If I didn’t know better, I would have thought yesterday was April Fools’ Day. Why? Because American and JetBlue announced that they had signed a limited partnership to feed traffic to each other in New York and Boston. Oh yeah, and they’re doing a little slot swap. What the f*&k?!? I had to ask JetBlue about this.
American is the airline that dumped 757s into Long Beach when JetBlue started flying. This is also the airline that is known for doing everything it can to slay upstarts. Yet now, here they are skipping down 5th Avenue together. If the graphic above doesn’t make the entire thing clear for you, you can read about my take on this as part of American’s efforts to fight Delta in New York over on BNET today, but I want to focus on JetBlue here.
There are a couple of things happening. First, JetBlue and American signed an interline agreement, which means you’ll be able to book tickets via American or travel agents to travel on JetBlue from 18 domestic cities to either JFK or Boston where you’ll be able to transfer on American to one of 12 international destinations all on the same ticket. This isn’t a codeshare and it isn’t a frequent flier partnership, yet.
Second, JetBlue will give up 12 slot pairs at JFK in order to get 8 slot pairs at Washington/National and 1 at White Plains. Yeehaw. All this, combined with the fact that Lufthansa, part of American’s rival Star Alliance, owns a good chunk of JetBlue left my head spinning. So I turned to JetBlue and asked some question in a way that I wouldn’t ever dare trying with American.
Cranky: So this is just an interline agreement and it can only be booked via American right now? No bookings will occur via JetBlue? Isn’t that why you signed up for Sabre so you could do stuff like that?
JetBlue: Bookings can be made on AA.com, by calling American Airlines reservations, via Global Distribution Systems and Online Travel Agents or through a travel agent. JetBlue is currently unable to sell interline tickets seamlessly on our website. We intend to add interline functionality to our website later this year.
Cranky: Why have west coast cities been left out of the connections? In other words, why can’t I go from Long Beach? You know I love my home airport.
JetBlue: This is an agreement for non-overlapping markets served by JetBlue from JFK or Boston with well-timed schedules to connect to international destinations served by American. We will explore additional cities in the future, but these 18 domestic JetBlue and 12 international American cities are our launch cities.
Cranky: Is Lufthansa going to kill you? As a part owner, I assume this was discussed with them before the deal was implemented?
JetBlue: Lufthansa invested in JetBlue and we feel this agreement with AA will help us produce a valuable return on their investment.
Cranky: Does this have any impact on the 5 slots you’re trying to get at DCA from the US/DL deal or is this simply an additional part of your plan to make your move on DCA?
JetBlue: These slots are part of the agreement with American. They are separate from our plans to obtain slots through other means.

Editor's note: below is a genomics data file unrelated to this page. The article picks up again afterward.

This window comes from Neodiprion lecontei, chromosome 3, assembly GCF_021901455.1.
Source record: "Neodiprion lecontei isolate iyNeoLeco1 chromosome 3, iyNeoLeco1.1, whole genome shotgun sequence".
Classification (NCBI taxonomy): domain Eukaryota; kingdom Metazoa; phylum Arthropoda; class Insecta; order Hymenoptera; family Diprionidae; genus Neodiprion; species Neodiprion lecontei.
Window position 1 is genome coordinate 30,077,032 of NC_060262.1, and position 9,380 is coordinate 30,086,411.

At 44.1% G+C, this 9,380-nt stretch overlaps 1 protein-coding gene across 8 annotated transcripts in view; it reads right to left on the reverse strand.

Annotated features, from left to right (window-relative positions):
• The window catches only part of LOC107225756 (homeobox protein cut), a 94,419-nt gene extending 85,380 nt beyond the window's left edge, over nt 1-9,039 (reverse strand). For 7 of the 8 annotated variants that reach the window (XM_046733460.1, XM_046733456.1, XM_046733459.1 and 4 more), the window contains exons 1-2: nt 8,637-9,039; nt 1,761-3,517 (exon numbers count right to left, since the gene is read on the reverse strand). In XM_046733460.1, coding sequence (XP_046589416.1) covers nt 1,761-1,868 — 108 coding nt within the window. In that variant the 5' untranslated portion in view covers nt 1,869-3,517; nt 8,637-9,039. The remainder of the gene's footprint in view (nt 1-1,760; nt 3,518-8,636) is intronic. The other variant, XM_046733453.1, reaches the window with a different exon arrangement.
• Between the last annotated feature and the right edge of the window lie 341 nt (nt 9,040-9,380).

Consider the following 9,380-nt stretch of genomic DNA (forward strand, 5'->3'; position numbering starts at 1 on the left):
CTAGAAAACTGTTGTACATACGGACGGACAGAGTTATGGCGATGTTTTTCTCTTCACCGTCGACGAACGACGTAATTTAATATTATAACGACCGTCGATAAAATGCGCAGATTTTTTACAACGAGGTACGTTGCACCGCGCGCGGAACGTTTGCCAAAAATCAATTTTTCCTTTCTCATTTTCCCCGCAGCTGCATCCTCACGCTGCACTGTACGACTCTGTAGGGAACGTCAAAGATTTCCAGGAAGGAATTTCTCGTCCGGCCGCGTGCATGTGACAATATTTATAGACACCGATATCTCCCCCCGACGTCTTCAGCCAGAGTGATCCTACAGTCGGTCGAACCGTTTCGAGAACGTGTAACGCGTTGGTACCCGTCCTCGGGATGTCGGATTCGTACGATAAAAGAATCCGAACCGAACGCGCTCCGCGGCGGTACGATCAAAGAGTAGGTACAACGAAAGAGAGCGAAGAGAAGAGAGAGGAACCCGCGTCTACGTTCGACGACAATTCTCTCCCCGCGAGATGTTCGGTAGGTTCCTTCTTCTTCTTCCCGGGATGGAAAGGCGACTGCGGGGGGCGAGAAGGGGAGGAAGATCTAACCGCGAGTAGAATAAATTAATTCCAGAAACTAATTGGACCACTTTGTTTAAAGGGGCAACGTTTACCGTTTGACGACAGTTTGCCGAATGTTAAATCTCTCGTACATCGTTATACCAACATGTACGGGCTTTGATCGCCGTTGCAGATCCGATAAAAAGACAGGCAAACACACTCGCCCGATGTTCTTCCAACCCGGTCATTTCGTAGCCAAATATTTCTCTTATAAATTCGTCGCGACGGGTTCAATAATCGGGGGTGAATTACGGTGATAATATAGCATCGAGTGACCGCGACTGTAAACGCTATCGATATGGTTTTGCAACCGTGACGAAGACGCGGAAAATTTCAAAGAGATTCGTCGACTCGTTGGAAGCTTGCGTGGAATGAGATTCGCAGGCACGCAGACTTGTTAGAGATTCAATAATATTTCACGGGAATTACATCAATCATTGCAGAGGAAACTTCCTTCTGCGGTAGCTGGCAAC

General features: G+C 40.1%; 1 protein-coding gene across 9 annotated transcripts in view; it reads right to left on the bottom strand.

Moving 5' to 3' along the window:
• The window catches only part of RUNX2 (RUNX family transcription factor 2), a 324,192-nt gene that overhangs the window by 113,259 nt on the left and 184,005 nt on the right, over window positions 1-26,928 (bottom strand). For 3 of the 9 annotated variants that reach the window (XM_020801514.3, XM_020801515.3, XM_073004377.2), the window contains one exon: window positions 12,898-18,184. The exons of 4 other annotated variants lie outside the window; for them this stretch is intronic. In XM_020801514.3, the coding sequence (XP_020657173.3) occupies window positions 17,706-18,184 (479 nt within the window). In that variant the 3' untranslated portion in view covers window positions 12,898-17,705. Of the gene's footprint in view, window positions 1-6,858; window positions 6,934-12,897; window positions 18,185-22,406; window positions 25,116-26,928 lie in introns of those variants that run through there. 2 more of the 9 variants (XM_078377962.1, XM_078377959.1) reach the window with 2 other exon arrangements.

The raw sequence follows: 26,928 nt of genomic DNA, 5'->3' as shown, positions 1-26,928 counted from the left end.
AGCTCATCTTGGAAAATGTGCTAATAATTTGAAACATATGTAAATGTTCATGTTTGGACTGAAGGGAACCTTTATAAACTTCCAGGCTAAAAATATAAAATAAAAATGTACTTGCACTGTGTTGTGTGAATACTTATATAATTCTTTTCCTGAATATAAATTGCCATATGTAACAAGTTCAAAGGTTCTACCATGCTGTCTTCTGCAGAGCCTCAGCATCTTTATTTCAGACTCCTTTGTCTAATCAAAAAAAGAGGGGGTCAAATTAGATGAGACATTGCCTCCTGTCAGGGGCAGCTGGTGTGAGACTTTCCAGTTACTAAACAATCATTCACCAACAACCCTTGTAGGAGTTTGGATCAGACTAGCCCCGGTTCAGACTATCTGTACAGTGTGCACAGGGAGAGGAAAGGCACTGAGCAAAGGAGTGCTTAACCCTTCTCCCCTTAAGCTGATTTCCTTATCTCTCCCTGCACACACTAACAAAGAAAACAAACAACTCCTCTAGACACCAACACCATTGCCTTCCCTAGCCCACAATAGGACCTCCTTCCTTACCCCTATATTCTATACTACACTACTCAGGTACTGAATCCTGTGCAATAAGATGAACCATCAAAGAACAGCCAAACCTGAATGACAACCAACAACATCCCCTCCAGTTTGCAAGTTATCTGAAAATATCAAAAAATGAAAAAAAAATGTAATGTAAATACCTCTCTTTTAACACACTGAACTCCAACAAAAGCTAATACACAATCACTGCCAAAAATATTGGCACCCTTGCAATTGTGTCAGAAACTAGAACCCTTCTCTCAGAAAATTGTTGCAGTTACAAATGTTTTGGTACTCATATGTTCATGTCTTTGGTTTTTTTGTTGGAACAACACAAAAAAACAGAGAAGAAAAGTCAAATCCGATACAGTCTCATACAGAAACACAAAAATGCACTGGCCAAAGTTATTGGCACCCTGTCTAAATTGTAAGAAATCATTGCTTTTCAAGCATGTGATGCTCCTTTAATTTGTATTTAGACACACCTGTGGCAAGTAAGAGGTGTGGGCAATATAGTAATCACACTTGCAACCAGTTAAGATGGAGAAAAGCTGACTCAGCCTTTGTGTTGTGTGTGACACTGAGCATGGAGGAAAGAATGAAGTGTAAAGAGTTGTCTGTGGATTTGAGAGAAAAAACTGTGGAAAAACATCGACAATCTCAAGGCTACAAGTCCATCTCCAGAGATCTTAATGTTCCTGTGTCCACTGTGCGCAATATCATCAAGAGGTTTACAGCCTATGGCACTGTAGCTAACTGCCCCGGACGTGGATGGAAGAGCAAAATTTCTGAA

Cranky: If you’re giving up 12 slots at JFK, what flights will go away? Are those slots all during peak hours? Can you make sure the ones you give up are the ones that would otherwise have resulted in horrible 27 hour onboard aircraft delays?
JetBlue: The exact flights have not been determined. We are swapping valuable DCA slots for some of our extra JFK slots that were being underutilized. Even without these, we are still the #1 airline at JFK.
Cranky: When are you planning to start Washington/National service? Where are you flying from National? (I know you won’t answer this.)
JetBlue: We hope to begin flying to National in November. Precise start dates, routes and fares will be announced later this spring.
So there you have it. I think my questions were far more entertaining than the answers, but to be fair, the responses were typed on a BlackBerry. For what it’s worth, I also spoke with Lufthansa spokesperson Martin Riecken who said they did know about this before it was announced. I asked him if Lufthansa was unhappy about this. He said:
As a financial investor, anything that is good for JetBlue’s business is good for us. As a partner, this is just an interline agreement which is standard throughout the industry.
How very rational and, well, stereotypically German. That makes sense to me, but I imagine we’ll hear a different tune if this deal progresses any further.
For JetBlue, this seems to be a nice way to pick up a few extra international passengers, but it’s more about National than anything else. They’ll get 8 slots here and they still want those 5 if the US Airways/Delta slot swap goes through. They also said in their release today that they “petitioned the FAA for access to unused slot pairs in the early morning and late-evening hours.” Though they won’t tell me where they’re flying, my money is on Boston and Florida to start but possibly some JFK as well.
I think this is about as good of an example of strange bedfellows as I can remember. But it seems to make sense for both sides. If this does go any further, then it’s bound to cause some serious issues with Lufthansa. But maybe with its partner Continental in Newark, JetBlue isn’t as interesting to Lufthansa anymore. Hmmm.